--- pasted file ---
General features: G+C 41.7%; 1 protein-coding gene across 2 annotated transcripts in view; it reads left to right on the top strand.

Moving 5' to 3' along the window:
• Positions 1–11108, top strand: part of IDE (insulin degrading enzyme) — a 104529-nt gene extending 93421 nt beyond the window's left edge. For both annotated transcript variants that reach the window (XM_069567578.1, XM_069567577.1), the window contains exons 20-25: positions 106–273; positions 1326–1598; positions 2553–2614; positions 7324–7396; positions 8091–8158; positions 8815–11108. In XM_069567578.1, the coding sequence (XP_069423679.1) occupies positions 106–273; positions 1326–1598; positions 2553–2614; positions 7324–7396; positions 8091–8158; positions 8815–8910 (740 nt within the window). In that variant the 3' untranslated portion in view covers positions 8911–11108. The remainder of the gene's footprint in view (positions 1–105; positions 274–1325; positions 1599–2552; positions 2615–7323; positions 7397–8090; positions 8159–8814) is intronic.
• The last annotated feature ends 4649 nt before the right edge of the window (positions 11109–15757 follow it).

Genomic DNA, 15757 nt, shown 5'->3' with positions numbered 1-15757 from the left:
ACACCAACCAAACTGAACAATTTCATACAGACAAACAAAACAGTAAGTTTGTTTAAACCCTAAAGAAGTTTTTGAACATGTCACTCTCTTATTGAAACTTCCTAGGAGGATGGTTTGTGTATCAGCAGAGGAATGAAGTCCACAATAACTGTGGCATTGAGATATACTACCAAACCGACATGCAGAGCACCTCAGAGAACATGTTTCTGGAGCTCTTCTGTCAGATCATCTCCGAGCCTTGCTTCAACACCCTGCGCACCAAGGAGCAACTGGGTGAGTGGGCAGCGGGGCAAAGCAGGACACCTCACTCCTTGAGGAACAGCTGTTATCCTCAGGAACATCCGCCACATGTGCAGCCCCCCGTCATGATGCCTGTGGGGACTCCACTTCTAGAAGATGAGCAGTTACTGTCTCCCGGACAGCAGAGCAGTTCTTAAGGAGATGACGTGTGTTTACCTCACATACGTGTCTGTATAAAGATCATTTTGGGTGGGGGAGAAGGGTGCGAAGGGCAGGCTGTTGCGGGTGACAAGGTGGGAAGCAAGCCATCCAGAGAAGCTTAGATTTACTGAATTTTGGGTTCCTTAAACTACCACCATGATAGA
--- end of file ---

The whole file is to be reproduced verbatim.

General features: G+C 41.7%; 1 protein-coding gene across 2 annotated transcripts in view; it reads left to right on the top strand.

Moving 5' to 3' along the window:
• Positions 1–11108, top strand: part of IDE (insulin degrading enzyme) — a 104529-nt gene extending 93421 nt beyond the window's left edge. For both annotated transcript variants that reach the window (XM_069567578.1, XM_069567577.1), the window contains exons 20-25: positions 106–273; positions 1326–1598; positions 2553–2614; positions 7324–7396; positions 8091–8158; positions 8815–11108. In XM_069567578.1, the coding sequence (XP_069423679.1) occupies positions 106–273; positions 1326–1598; positions 2553–2614; positions 7324–7396; positions 8091–8158; positions 8815–8910 (740 nt within the window). In that variant the 3' untranslated portion in view covers positions 8911–11108. The remainder of the gene's footprint in view (positions 1–105; positions 274–1325; positions 1599–2552; positions 2615–7323; positions 7397–8090; positions 8159–8814) is intronic.
• The last annotated feature ends 4649 nt before the right edge of the window (positions 11109–15757 follow it).

Genomic DNA, 15757 nt, shown 5'->3' with positions numbered 1-15757 from the left:
ACACCAACCAAACTGAACAATTTCATACAGACAAACAAAACAGTAAGTTTGTTTAAACCCTAAAGAAGTTTTTGAACATGTCACTCTCTTATTGAAACTTCCTAGGAGGATGGTTTGTGTATCAGCAGAGGAATGAAGTCCACAATAACTGTGGCATTGAGATATACTACCAAACCGACATGCAGAGCACCTCAGAGAACATGTTTCTGGAGCTCTTCTGTCAGATCATCTCCGAGCCTTGCTTCAACACCCTGCGCACCAAGGAGCAACTGGGTGAGTGGGCAGCGGGGCAAAGCAGGACACCTCACTCCTTGAGGAACAGCTGTTATCCTCAGGAACATCCGCCACATGTGCAGCCCCCCGTCATGATGCCTGTGGGGACTCCACTTCTAGAAGATGAGCAGTTACTGTCTCCCGGACAGCAGAGCAGTTCTTAAGGAGATGACGTGTGTTTACCTCACATACGTGTCTGTATAAAGATCATTTTGGGTGGGGGAGAAGGGTGCGAAGGGCAGGCTGTTGCGGGTGACAAGGTGGGAAGCAAGCCATCCAGAGAAGCTTAGATTTACTGAATTTTGGGTTCCTTAAACTACCACCATGATAGA